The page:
Schaefer names health panelists

June 05, 1993|By John W. Frece | John W. Frece,Staff Writer

Gov. William Donald Schaefer yesterday named the remaining six members of a powerful commission that will oversee health care reform in Maryland, picking people who appear to have more health-care and insurance ties than the General Assembly envisioned.

A new law requires that four of the seven members "be individuals who do not have any connection with the management or policy of a health care provider or payer."

But the attorney general's office has advised the governor that the appointees meet the criteria.

The governor last week named Johns Hopkins University President William C. Richardson chairman of the seven-member Health Care Access and Cost Commission.

The panel will have broad authority to collect information about physician procedures and fees and ultimately restrict them if they are out of line. The commission also is responsible for developing a standardized package of benefits that insurers will be required to offer small companies.

The six named yesterday are:

* Dr. Alex Azar, an ophthalmologist from Salisbury who was recommended by the state medical society.

* John A. Picciotto, senior vice president and general counsel of Blue Cross and Blue Shield of Maryland, which is the state's largest health insurer.

* Harold A. "Hal" Cohen, a health care consultant from Baltimore who was the first chairman of Maryland's Health Services Cost Review Commission and who later helped create a nationally recognized health care system in Rochester, N.Y.

* Elaine W. Johnston, supervisor of policies and compensation for Baltimore Gas and Electric Co., responsible for development and implementation of employee benefits. BG&E is self-insured.

* John Dennis Murray, president and chief executive officer of Bay Mills Construction Co. Inc. of Owings. Mr. Murray is a longtime director and officer of Calvert Memorial Hospital and was runner-up for chairman of the state Democratic Party.

* Marc E. Zanger, vice chairman of Beall, Garner, Screen and Geare, an insurance brokerage firm. He was recommended by Del. Casper R. Taylor Jr., chairman of the House Economic Matters Committee. Both are from Cumberland.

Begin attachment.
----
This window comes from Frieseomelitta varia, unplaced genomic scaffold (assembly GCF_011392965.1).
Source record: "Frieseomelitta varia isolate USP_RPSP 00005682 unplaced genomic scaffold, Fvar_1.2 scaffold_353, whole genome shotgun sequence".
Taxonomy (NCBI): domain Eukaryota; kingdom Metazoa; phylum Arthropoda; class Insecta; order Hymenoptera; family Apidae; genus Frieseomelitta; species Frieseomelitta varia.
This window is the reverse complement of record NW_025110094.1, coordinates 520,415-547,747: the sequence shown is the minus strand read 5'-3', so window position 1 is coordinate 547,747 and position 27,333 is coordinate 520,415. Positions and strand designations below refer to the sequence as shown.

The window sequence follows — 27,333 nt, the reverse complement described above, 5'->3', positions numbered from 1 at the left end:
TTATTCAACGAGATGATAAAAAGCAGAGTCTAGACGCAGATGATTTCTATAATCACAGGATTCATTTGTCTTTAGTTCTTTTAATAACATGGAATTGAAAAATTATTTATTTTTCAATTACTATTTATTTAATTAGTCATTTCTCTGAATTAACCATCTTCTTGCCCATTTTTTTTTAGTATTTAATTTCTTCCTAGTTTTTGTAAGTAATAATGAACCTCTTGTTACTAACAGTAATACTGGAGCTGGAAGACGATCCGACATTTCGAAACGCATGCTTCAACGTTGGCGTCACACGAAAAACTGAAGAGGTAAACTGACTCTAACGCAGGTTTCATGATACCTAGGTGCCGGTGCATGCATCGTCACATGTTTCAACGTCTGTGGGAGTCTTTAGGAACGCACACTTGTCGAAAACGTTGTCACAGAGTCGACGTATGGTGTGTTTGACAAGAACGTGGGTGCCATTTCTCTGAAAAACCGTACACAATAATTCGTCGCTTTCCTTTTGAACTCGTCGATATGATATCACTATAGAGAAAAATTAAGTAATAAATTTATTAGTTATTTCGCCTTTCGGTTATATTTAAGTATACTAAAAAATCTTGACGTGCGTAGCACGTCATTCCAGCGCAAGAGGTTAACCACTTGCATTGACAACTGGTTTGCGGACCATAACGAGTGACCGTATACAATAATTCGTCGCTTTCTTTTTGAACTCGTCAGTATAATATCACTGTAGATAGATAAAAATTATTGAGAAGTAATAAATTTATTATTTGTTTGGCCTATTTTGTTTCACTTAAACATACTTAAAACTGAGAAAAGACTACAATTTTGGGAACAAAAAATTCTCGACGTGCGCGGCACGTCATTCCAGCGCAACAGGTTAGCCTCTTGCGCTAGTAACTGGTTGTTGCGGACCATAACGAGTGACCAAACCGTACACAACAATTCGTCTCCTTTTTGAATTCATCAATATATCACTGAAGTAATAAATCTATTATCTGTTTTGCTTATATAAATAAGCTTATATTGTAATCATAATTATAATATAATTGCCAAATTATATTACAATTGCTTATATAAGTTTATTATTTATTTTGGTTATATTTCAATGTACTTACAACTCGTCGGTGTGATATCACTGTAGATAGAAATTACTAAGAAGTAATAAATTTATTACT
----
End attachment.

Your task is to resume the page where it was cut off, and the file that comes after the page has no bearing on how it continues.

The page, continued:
The appointees generally received a favorable review by legislators who were instrumental in passing the health care reform bill, although Senate Finance Committee Chairman Thomas P. O'Reilly, a Prince George's Democrat, said the membership was not what he expected.

"We wanted it to be more nonindustry represented . . . and this seems to tip it the other way," he said. "But if the AG [attorney general] believes it is in compliance with the law, I can't say it would really be that damaging to what we're trying to accomplish."

Mr. Schaefer also named the chairmen of the panel's four advisory committees yesterday:

* Development of the standard benefits package. Co-chairs are Don S. Hillier, senior vice president for human resources for MNC Financial, and Thomas P. Barbera, a former deputy insurance commissioner and health maintenance organization lobbyist who now is executive vice president of Mid-Atlantic Medical Services Inc., a large HMO.

* Development of parameters for physicians and quality indicators for HMOs. Chairman is Dr. Joseph Mead, senior vice president for medical affairs at Mercy Medical Center and one of Governor Schaefer's personal physicians.

* Development of data on costs and practices. Chairman is Dr. Mary Stuart, director of policy analysis for the state health department.

* Outreach to small companies. Co-chairmen are Dr. James A. Block, president of Johns Hopkins Health Systems, and Alvin M. Powers, president of FutureCare Health and Management Corp., nursing home company.

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